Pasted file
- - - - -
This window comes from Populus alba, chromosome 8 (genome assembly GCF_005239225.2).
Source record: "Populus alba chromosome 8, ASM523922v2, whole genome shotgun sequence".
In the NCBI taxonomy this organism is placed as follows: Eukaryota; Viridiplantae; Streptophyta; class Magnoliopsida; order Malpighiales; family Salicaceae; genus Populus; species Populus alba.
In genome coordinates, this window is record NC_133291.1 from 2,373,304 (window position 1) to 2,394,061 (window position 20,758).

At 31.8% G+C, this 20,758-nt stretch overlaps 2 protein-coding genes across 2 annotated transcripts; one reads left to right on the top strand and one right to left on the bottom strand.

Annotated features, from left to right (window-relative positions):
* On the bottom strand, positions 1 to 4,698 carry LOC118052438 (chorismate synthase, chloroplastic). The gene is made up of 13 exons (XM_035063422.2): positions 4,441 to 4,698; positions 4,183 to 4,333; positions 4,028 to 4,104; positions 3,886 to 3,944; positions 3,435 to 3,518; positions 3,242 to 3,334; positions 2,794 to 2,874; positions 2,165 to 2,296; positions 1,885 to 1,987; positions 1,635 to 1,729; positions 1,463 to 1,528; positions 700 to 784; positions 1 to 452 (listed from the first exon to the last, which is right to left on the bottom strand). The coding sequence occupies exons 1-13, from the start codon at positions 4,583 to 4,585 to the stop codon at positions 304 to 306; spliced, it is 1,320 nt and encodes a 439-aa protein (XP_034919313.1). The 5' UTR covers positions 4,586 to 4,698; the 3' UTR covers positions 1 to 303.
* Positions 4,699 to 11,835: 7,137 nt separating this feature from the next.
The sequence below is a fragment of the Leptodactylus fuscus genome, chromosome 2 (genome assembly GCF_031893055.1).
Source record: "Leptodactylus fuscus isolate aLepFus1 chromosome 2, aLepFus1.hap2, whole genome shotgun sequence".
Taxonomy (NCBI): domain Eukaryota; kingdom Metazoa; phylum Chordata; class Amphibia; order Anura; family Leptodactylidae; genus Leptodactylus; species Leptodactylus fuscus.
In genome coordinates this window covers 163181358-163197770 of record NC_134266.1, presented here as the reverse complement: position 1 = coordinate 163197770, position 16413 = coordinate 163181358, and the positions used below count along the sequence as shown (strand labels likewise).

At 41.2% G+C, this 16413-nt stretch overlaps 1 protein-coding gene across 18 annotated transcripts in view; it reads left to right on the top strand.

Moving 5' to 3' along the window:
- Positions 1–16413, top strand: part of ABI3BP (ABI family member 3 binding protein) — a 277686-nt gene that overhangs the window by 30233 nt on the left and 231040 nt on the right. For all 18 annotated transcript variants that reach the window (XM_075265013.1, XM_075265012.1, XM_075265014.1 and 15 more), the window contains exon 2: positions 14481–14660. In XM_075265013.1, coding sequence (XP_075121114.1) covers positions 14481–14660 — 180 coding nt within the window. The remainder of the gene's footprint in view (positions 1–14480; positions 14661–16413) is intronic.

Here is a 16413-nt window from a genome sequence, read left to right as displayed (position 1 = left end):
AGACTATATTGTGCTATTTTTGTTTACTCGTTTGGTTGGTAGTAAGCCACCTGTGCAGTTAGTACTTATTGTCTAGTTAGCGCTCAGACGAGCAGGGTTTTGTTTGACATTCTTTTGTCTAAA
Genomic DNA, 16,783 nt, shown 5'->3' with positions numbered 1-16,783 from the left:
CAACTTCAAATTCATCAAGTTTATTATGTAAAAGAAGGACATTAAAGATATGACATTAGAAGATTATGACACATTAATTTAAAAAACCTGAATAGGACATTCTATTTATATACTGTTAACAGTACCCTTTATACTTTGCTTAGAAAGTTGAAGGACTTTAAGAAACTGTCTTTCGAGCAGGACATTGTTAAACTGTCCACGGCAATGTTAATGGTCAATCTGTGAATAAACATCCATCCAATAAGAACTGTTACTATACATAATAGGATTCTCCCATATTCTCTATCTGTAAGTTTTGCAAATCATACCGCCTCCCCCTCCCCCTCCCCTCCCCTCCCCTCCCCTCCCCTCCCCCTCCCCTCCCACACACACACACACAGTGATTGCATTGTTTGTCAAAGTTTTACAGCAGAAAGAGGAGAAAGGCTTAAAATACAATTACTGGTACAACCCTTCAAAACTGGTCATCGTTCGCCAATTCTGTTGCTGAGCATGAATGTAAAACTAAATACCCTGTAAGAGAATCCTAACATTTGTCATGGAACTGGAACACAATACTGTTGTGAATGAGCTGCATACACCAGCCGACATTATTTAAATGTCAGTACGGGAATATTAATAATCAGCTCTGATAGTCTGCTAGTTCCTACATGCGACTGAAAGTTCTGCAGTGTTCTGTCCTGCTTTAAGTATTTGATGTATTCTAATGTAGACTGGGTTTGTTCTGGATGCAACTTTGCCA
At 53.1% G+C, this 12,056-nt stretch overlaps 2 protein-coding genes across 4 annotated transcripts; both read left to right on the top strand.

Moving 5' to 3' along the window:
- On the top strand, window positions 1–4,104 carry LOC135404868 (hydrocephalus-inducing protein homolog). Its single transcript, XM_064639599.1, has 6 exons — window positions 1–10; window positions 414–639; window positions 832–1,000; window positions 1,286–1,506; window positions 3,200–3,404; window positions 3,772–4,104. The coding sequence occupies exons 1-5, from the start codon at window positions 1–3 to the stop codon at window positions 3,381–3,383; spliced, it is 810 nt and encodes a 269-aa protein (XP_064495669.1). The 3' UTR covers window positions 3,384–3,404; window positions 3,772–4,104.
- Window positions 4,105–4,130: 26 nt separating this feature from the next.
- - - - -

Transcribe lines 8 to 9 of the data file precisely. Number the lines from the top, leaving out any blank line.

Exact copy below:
* Positions 4,699 to 11,835: 7,137 nt separating this feature from the next.
The sequence below is a fragment of the Leptodactylus fuscus genome, chromosome 2 (genome assembly GCF_031893055.1).